The epidemiological crisis is dominated by the continuing Covid-19 pandemic. This has been centred in countries with governments of the Authoritarian Right, especially where politics have been driven by pandemic-denial (Trump and Bolsonaro) and herd-immunity eugenics (Johnson). Huge expenditure on Covid-Keynesian subsidies to sustain advanced economies risks being undermined by inability to suppress the virus and the likelihood of new variants. The failure to share vaccines with poorer countries and subsidise associated health provision is liable to rebound on the richer states. Tens of millions are infected with Covid-19 globally, creating a vast breeding pool for new, more transmissible, more vaccine-resistant, more lethal variants. The world economy is likely to be hammered by further lockdowns and restrictions in consequence. The economic cost of existing and future bailouts – like those following the 2008 financial crash – may mean further austerity cuts. This is to speak only of the current Covid-19 pandemic. But the destruction of wilderness, the loss of biodiversity and natural firebreaks, the creation of vast agribusiness monocultures, the juxtaposition of factory farms and slum cities, and globalised supply-chains mean that new pandemics are highly likely in the immediate future.

The social crisis is underlain by ever-deepening inequality, both within and between nations. This inequality is deeply ingrained in the DNA of neoliberalism, but has been intensified by the 2008 financial crash, the climate crisis, the pandemic, and the unravelling of the geopolitical order, with its imperialist wars, civil wars, failed states, warlordism, mafia, and mass displacements. The poor and the oppressed, at home and abroad, are at the sharp end of the social crisis, especially the estimated 750 million internal and external migrants. The refugee crisis, especially on the borders of Europe, the Middle East, and Africa, but also on the US-Mexican border, reflects the desperation that war, ecological breakdown, neoliberal ‘restructuring’, and growing corporate power and social inequality have created. This crisis then provides the main reactionary banner around which fascist and other nationalist-racist forces are assembled.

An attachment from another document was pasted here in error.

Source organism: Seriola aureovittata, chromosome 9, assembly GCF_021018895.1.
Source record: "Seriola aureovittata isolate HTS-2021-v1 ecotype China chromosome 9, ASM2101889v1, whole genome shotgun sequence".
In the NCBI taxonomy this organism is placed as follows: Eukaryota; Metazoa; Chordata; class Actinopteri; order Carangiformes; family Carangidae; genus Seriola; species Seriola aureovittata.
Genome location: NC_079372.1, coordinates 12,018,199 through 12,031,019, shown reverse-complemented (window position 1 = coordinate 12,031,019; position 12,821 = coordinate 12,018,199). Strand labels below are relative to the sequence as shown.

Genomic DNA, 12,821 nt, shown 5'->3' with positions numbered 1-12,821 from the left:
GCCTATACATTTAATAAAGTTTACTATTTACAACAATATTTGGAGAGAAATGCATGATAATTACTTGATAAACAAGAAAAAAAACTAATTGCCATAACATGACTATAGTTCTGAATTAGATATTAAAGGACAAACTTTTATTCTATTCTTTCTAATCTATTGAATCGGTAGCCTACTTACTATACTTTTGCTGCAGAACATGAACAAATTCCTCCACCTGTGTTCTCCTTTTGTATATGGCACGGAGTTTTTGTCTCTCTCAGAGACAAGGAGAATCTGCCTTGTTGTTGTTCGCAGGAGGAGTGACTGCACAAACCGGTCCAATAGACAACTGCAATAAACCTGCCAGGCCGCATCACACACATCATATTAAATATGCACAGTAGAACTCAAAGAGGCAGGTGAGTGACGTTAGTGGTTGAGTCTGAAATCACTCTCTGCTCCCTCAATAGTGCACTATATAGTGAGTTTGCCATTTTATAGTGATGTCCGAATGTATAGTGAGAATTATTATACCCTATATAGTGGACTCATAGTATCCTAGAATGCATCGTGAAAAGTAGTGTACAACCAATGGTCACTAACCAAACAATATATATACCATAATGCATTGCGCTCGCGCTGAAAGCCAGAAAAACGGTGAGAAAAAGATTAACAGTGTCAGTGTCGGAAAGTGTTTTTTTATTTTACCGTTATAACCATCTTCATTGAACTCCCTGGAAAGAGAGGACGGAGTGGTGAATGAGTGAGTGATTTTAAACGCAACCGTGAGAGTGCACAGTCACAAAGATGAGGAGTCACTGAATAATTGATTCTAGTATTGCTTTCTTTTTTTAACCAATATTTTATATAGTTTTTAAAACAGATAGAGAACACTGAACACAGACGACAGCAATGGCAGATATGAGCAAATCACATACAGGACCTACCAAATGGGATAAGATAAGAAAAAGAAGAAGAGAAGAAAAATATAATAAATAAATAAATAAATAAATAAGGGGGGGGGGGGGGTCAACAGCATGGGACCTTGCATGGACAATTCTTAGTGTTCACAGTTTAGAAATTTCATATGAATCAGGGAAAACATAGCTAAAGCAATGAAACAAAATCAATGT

The war on women, whether it is through the denial of access to education in many parts of the globe, especially those under fundamentalist control, the epidemic of violence against women, or the attacks on women’s right to control our fertility through access to abortion and contraception, need to be a key focus for us. England and Wales have not experienced the same new growth of feminist organising we have seen over recent years in many other parts of the world, but we should continue to look for opportunities to relate to what radical organising exists. The threat to Roe v Wade in the USA means the need for practical solidarity needs to be urgently discussed.

On the other hand, the Authoritarian Right is no more able to address the underlying social crisis than the Liberal Centre. Johnson’s bombastic ‘levelling up’ is all spin and spectacle. The destruction of Corbynism has shown that any attempt to break the logic of neoliberal capital accumulation with a Keynesian programme to redistribute wealth will face an enormous backlash.